Currys warns of lower profits as consumers tighten belts
UK electricals retailer Currys said it expected annual profits to be lower as consumers started to tighten their belts amid the cost-of-living crisis.
The company on Thursday said it now expects adjusted profit before tax for the year ending to April 30, 2023 to be £130m - £150 million pounds, down from £186m a year before.
Group profit before tax for the year just completed surged to £126m from £33m, reflecting the reopening of stores after Covid pandemic lockdowns.
Sales were 2% lower to £10.1bn over the year, with a 3% decline in the UK and Ireland. Physical store sales rose 24% as Covid curbs were relaxed, although this was offset by a slowdown in online demand where sales were still a third higher than pre-pandemic 2019.
The results were assisted by £69m in savings through cost-cutting over the year, which helped to offset about £50m of cost-inflation hitting stores - mainly from energy bills.
"On most products we pay in local currency when the goods arrive in our markets, the price increases we are seeing at the moment will be felt by all of our competitors as well. These costs are passed on to consumers, but we seek to proactively mitigate through providing similar, different specification products at alternative price points," said chief executive Alex Baldock.
"Inflation is very likely to create a headwind to consumer spending and impact sales, particularly in some of our more discretionary categories."
He also announced a "2021 Price Lock" which would freeze prices for dozens of products and said Currys was "doing more to help customers spread the cost" with a scheme to delay payments on purchases over £99.
Interactive Investor analyst Keith Bowman said the profit guidance for the year ahead was "understandably cautious" with wider industry supply chain challenges ongoing, "while competition across the retail sector remains intense".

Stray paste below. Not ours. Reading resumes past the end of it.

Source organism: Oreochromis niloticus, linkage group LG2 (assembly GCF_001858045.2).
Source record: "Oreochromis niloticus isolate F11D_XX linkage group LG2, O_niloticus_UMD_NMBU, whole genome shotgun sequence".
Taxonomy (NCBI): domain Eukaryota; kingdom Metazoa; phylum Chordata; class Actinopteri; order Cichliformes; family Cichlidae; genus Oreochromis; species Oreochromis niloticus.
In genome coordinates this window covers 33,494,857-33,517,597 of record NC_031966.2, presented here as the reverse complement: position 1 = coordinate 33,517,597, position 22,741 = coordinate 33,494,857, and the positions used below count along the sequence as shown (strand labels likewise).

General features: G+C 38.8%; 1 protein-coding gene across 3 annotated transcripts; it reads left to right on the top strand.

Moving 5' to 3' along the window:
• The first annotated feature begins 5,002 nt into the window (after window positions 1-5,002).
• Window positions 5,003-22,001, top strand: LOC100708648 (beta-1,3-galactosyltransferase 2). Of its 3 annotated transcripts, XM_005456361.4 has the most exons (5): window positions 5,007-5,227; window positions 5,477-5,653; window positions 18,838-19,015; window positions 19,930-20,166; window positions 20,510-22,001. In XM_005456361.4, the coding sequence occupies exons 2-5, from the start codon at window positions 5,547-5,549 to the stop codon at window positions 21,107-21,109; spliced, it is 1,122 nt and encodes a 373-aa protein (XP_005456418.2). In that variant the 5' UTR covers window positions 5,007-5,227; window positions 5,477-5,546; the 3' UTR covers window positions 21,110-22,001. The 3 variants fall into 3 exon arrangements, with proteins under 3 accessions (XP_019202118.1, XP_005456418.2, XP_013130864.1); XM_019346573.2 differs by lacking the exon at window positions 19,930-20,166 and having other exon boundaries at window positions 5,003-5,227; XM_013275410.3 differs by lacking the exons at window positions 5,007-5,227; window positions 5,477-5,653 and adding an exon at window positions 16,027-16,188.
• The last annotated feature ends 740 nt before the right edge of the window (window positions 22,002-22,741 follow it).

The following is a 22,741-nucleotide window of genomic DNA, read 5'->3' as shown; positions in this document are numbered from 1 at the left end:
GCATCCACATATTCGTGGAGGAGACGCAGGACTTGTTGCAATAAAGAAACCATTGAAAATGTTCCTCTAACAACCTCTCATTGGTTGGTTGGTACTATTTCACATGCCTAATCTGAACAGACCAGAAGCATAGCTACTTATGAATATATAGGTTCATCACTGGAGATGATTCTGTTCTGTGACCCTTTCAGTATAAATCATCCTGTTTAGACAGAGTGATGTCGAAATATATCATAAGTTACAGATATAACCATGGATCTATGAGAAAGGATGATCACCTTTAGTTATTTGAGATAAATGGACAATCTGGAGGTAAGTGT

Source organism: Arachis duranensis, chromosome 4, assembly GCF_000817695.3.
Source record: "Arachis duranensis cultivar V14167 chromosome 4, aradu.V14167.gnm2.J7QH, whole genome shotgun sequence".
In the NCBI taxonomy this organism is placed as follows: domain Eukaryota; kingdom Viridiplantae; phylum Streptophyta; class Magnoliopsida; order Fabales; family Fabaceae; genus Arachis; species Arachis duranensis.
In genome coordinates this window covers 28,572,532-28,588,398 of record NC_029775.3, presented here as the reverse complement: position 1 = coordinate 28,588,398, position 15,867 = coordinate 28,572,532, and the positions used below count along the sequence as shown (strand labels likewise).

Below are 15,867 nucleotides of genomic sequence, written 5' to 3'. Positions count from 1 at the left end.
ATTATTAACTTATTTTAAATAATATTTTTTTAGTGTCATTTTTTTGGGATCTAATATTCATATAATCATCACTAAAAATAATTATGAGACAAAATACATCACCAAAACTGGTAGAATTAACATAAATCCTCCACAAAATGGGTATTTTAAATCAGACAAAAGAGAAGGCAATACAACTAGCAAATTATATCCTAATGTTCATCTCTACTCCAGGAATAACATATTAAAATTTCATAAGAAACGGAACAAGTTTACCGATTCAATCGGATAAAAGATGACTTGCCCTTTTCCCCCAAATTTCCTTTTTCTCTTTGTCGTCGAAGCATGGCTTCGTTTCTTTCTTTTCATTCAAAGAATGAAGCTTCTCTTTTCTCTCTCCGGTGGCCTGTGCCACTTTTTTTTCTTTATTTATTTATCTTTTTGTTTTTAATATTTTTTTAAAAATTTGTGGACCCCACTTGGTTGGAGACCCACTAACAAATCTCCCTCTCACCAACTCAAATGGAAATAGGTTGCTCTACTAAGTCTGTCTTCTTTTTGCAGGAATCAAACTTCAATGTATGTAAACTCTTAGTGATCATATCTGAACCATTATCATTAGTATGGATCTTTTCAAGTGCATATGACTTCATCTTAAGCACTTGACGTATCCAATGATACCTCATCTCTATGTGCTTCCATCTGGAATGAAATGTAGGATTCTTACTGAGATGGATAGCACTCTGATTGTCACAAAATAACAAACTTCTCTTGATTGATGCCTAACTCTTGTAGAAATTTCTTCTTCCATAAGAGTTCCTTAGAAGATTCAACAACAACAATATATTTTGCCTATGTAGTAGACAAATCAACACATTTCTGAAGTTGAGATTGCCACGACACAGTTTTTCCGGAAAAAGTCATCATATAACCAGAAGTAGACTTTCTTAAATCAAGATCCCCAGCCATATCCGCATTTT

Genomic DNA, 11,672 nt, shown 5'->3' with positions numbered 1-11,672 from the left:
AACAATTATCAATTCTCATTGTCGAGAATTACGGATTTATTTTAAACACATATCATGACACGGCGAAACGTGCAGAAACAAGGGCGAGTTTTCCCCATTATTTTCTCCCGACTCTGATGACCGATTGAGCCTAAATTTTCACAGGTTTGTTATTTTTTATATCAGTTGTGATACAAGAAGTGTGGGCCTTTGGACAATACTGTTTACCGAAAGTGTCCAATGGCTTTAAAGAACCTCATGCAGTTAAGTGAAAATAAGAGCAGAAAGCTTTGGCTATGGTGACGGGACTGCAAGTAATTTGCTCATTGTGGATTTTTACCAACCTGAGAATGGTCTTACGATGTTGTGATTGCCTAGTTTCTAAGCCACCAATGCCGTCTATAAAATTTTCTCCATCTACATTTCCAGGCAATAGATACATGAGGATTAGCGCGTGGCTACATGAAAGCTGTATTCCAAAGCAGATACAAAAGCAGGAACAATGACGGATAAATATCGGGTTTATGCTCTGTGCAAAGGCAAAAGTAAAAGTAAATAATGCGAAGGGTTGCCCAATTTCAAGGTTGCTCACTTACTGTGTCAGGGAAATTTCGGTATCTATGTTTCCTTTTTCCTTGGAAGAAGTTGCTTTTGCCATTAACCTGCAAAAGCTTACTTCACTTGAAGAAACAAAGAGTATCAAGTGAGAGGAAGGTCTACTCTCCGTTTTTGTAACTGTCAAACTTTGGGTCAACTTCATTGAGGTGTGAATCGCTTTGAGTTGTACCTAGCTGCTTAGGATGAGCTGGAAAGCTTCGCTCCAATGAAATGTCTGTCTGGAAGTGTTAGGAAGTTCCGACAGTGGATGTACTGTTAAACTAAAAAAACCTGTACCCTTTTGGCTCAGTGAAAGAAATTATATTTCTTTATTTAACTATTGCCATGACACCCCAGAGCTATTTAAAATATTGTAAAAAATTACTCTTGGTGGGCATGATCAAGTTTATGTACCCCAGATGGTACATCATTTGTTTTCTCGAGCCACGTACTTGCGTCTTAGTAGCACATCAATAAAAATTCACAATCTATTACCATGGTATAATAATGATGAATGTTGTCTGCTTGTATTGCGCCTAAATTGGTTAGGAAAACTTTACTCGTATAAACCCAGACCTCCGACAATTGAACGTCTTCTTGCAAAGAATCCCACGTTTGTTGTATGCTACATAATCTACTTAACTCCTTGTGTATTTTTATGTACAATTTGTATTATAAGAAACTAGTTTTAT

"More favourably, its brick and click offerings have found favour with consumers, giving opportunity to try before buying. Its transformation programme, including reducing its brand names, is now largely complete, while an historic and estimated future dividend yield of over 4% offers an attraction for income investors."
"For now, and when weighing a transformed business against a tough consumer outlook, analyst consensus opinion continues to point towards a hold.”
Matt Britzman, equity analyst at Hargreaves Lansdown said the results painted two differing pictures, with profits beating expectations as higher costs were offset by cost savings and the return of in-store shopping provided a boost to margins.
"There was also positive commentary on supply chains which have proved a bugbear in recent times, most categories now have good availability and the group has plumped out its inventory to offer protection against prices rising any higher," he said.
"On the other hand, the outlook still looks murky as inflation looks set to impact discretionary spending and costs across the board are set to keep rising. That said, markets reacted positively to the results which is a sign of where we are right now. Markets seemed poised for hefty guidance downgrades, so whilst Currys expects medium-term margin growth to slow, the fact there might be growth at all is being rewarded.”
Reporting by Frank Prenesti at Sharecast.com